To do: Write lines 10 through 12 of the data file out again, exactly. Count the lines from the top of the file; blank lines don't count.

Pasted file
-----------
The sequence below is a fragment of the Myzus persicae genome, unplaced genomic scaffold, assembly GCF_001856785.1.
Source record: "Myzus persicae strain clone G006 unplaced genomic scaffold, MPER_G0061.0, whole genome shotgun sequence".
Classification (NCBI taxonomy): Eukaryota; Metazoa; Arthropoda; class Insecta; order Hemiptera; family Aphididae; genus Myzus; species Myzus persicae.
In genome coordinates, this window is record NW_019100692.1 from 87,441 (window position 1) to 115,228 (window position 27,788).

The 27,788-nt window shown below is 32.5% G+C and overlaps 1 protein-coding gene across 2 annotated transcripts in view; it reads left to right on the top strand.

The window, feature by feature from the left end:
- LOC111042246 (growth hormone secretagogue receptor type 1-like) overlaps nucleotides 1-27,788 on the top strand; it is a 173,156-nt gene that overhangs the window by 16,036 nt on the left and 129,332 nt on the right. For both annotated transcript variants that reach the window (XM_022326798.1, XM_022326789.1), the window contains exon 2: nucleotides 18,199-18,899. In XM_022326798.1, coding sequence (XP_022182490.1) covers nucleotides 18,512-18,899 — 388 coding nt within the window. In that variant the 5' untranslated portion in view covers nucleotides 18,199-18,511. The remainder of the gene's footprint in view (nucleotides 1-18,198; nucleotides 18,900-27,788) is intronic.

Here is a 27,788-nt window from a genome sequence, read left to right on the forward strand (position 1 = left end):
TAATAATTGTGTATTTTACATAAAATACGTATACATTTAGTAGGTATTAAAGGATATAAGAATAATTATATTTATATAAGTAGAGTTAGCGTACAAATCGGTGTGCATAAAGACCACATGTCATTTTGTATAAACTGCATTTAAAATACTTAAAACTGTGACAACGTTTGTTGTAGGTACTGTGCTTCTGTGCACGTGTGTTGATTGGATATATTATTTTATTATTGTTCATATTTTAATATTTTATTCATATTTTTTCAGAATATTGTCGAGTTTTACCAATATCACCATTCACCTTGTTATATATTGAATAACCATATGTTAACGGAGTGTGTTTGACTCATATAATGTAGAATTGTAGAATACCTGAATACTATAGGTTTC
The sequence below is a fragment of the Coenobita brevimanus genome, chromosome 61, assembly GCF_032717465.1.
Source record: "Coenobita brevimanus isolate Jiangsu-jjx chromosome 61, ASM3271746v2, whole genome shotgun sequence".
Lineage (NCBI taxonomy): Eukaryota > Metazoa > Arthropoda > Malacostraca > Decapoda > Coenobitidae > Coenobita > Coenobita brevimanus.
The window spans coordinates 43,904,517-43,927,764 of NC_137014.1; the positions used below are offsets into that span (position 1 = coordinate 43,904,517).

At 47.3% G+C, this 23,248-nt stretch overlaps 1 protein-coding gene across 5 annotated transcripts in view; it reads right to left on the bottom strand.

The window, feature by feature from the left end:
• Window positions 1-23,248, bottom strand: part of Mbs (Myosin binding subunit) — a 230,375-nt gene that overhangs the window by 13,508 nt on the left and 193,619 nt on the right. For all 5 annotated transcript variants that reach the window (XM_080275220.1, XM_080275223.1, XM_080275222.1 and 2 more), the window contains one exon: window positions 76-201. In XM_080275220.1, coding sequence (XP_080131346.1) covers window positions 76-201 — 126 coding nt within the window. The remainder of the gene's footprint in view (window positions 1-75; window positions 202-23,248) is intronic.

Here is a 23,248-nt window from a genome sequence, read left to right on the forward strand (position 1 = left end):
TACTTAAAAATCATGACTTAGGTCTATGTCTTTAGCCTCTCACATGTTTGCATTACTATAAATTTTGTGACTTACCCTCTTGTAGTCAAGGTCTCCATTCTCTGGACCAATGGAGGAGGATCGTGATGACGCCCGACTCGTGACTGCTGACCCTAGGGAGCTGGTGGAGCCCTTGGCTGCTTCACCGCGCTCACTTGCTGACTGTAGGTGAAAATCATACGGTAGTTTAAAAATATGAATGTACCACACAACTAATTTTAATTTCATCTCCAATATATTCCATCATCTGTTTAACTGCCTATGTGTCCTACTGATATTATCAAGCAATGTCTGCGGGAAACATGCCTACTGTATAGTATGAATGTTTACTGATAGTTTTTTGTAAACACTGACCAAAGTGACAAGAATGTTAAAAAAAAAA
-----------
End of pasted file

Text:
The sequence below is a fragment of the Coenobita brevimanus genome, chromosome 61, assembly GCF_032717465.1.
Source record: "Coenobita brevimanus isolate Jiangsu-jjx chromosome 61, ASM3271746v2, whole genome shotgun sequence".
Lineage (NCBI taxonomy): Eukaryota > Metazoa > Arthropoda > Malacostraca > Decapoda > Coenobitidae > Coenobita > Coenobita brevimanus.